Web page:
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Thinking Outside the Bin - Part 2

 
Think Outside the Bin - Part 2

 

The good news is that our recycling trend has improved in the United States over the past several decades. According to the Environmental Protection Agency, Americans recycled less than 10 percent of their household waste in 1980. In its most recent data from 2018, the EPA found that we now recycle slightly more than 32% of it.

It’s a terrific improvement, but, on the downside, Americans now produce 1.25 pounds more waste per person annually than we did 40 years ago. The same EPA findings reveal that in 2018, Americans generated a total of 292.4 million tons of trash. Of that amount, 146.1 million tons ended up in landfills compared to the 94 million tons that were recycled or composted.

As we keep improving our personal, daily recycling practices, we should also think outside of the bin. Here, it’s important to get creative about how we can upcycle, or transform unwanted or used products, into new items with a greater artistic, environmental, or monetary value than what they had originally.

Some local agencies within Mast General Store’s region are leading the way in this field.

ReCraft GreenvilleReCraft Creative Reuse Center in Greenville collects lightly used, unused, and discarded products from its community. Focusing on creative reuse, last year, the agency provided 1,348 children with school and art supplies. ReCraft also hosted a supply drive for Greenville County first-year teachers. It distributed more than $36,000 of classroom items that otherwise would have been thrown out to these young educators.

Through its combined yearlong efforts, in 2021, ReCraft spared 97 cubic yards of material from area landfills.

Asheville GreenworksAnother regional group, Asheville GreenWorks, has existed since the early 1970s. Recently, however, it implemented a new program called Hard 2 Recycle, which is a series of collection events encouraging people to drop off used products that can’t be recycled in a traditional way. The products include many devices that don’t fit familiar recycling categories like computers, cell phones, cables, yard tools, home appliances, books, water filters, and more.

Asheville GreenWorks partners with local agencies to upcycle these products and reinvest them in the community through various non-profit groups. What can’t be upcycled or repaired is sent to other partners to be broken down into recyclable scrap parts.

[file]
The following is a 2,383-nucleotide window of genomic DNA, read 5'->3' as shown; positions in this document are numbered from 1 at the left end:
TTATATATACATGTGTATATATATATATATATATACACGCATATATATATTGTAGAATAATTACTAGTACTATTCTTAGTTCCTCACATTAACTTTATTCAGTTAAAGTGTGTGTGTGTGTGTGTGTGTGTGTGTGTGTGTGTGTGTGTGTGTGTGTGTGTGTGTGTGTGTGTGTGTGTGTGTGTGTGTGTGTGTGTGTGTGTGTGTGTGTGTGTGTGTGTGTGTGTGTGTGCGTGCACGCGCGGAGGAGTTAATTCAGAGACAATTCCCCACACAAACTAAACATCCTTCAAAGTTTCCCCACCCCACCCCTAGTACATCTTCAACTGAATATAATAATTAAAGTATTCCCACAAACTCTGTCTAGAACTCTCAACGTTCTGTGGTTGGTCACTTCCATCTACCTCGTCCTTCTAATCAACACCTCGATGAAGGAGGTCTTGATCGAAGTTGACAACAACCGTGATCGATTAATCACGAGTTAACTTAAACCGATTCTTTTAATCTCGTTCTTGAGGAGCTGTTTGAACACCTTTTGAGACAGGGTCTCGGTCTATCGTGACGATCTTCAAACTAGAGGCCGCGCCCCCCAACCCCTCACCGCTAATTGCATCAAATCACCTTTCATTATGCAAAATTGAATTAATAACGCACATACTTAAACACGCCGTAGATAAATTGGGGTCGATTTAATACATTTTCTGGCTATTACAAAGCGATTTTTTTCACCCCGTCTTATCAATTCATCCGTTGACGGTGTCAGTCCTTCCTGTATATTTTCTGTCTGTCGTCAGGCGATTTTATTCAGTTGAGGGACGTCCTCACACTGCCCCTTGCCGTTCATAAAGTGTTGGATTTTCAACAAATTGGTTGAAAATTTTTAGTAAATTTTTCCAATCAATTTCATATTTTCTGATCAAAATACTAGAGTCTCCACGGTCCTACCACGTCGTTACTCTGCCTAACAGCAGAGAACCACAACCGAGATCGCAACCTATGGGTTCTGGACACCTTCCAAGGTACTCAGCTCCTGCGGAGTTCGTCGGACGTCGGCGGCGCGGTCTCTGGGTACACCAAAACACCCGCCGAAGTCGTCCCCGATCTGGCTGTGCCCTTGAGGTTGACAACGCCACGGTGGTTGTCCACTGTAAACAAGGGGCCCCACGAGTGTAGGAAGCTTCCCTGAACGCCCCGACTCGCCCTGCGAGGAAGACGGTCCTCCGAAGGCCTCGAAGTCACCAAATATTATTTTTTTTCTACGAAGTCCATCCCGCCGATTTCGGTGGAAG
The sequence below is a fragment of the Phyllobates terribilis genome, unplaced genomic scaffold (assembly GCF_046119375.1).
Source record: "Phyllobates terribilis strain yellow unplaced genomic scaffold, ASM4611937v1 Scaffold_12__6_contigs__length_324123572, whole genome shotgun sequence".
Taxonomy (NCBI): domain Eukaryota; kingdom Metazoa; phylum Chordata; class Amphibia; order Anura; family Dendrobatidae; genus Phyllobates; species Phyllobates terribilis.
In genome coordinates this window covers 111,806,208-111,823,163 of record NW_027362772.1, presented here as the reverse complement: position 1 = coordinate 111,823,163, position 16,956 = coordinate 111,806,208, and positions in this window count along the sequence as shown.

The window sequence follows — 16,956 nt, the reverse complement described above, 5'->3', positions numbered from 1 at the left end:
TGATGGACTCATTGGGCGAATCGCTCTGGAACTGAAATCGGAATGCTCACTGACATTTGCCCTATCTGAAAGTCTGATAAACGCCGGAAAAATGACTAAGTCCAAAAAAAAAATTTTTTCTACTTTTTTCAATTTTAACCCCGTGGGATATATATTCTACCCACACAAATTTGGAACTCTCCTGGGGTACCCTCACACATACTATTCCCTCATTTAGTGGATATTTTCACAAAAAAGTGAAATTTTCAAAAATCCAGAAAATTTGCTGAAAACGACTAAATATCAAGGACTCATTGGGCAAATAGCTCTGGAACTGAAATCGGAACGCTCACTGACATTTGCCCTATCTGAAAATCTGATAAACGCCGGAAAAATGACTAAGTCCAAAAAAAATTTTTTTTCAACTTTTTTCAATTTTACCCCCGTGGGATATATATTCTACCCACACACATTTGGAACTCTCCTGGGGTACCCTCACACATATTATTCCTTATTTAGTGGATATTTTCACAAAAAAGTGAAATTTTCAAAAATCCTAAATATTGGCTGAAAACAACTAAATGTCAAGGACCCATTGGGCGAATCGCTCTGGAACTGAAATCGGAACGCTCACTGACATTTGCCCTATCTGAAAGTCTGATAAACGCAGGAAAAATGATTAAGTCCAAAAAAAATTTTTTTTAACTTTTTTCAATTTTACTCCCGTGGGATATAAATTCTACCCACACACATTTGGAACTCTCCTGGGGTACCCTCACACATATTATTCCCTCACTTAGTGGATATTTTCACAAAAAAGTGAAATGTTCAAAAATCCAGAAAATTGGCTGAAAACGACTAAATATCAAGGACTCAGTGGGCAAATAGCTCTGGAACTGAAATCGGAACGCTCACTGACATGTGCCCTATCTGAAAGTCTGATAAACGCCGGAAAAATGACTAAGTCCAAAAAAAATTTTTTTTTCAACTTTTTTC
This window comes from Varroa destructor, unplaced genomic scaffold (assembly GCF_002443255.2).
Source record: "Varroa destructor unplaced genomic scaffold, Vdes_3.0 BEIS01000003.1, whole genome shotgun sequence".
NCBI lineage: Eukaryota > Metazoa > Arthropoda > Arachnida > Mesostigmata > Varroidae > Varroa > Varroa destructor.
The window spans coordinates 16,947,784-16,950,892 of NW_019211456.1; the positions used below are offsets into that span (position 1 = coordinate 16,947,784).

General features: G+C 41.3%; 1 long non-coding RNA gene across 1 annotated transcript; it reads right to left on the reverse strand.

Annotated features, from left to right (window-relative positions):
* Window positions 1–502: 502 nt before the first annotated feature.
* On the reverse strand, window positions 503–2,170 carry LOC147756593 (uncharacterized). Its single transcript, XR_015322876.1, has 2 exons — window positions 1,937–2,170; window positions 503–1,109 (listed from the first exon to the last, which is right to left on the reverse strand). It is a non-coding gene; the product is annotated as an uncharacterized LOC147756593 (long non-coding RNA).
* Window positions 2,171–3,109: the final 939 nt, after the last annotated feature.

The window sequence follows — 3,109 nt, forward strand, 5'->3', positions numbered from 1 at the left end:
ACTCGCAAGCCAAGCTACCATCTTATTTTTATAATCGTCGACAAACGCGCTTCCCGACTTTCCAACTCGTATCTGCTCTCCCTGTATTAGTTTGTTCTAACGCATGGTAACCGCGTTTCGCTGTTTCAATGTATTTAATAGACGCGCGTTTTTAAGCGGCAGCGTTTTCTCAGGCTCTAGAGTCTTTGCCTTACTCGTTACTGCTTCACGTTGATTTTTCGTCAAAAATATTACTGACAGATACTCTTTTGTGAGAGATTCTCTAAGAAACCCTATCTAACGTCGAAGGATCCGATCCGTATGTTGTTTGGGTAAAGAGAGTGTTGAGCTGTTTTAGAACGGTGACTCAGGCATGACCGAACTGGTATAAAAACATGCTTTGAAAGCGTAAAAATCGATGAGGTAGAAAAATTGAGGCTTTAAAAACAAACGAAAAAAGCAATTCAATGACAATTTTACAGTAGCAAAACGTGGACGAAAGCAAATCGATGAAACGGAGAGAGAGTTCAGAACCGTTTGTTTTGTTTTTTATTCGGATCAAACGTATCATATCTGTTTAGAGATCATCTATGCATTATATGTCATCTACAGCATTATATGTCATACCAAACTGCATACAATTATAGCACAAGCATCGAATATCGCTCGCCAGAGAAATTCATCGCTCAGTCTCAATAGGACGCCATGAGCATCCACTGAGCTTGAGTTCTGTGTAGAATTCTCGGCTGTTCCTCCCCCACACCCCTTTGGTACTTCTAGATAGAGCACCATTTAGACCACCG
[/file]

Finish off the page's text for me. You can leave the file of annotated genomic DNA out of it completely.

Since it began in 2016, Hard 2 Recycle has diverted 751,305 pounds of material from landfills.

Mountain SceneOne nearby municipality that has “gone green” is Gatlinburg, Tennessee. The Gatlinburg Chamber of Commerce offers a voluntary program that recognizes member businesses who’ve made a commitment to reduce their environmental impact. The program, “Gatlinburg Goes Green,” outlines detailed points for businesses to educate their staff members and customers about conscientious environmental practices, buy and sell reusable, recyclable, and local goods, and practice sustainable operations procedures.

Businesses are scored on a tiered point system of Gold, Silver, and Bronze that encourages continuous self-assessment and improvement. In 2011, the Gatlinburg Chamber was honored as the Green Plus™ Chamber of the Year for Leadership in Member Sustainability for its innovative Gatlinburg Goes Green program.

Original Mast Store in 1970sEven we Mast General Store folks pride ourselves and our development practices for making the effort to always upcycle. Mast General Store is dedicated never to use a new-build model, and each Mast Store location operates in a refurbished, renovated, or “upcycled” space within a historic district. This reduces our own environmental impact, reuses functional, previously developed spaces, and, we like to think, encourages our potential neighbors in every community to take the same approach toward revitalizing the downtowns we share.

As Earth Day approaches this Friday, April 22, take time to incorporate a few new “R’s” into your own recycling routine. Try repairing an old tool or appliance before throwing it out. Get creative and repurpose an item as new artwork for your home, yard, or garden. Visit a shop that sells recovered goods and focus on buying items that either are or can be reused.

Most of all, keep recycling at home! And if recycling isn’t already a part of your routine, don’t be ashamed. Let this year’s Earth Day mark the time you started changing your daily practices. Just remember that it’s relatively easy to make sure recyclable items are empty, clean, and dry before you place them in the bin, and most of all, know that even the smallest actions go a long way toward reviving, refreshing, and rescuing our planet.

More resources to up your recycling game: 
Recycling Basics from the EPA - https://www.epa.gov/recycle/recycling-basics 
Find Out Where & How to Recycle at Earth911: https://earth911.com/recycling-center-search-guides 
Join with Friends & Neighbors to purchase a Zero Waste Box from TerraCycle: https://shop.terracycle.com/ 
Recycle Denim (for when your jeans can’t be worn even around the house): https://bluejeansgogreen.org/ 
Composting Made Easy: https://www.motherearthnews.com/organic-gardening/home-composting-zmaz06onzraw/ 


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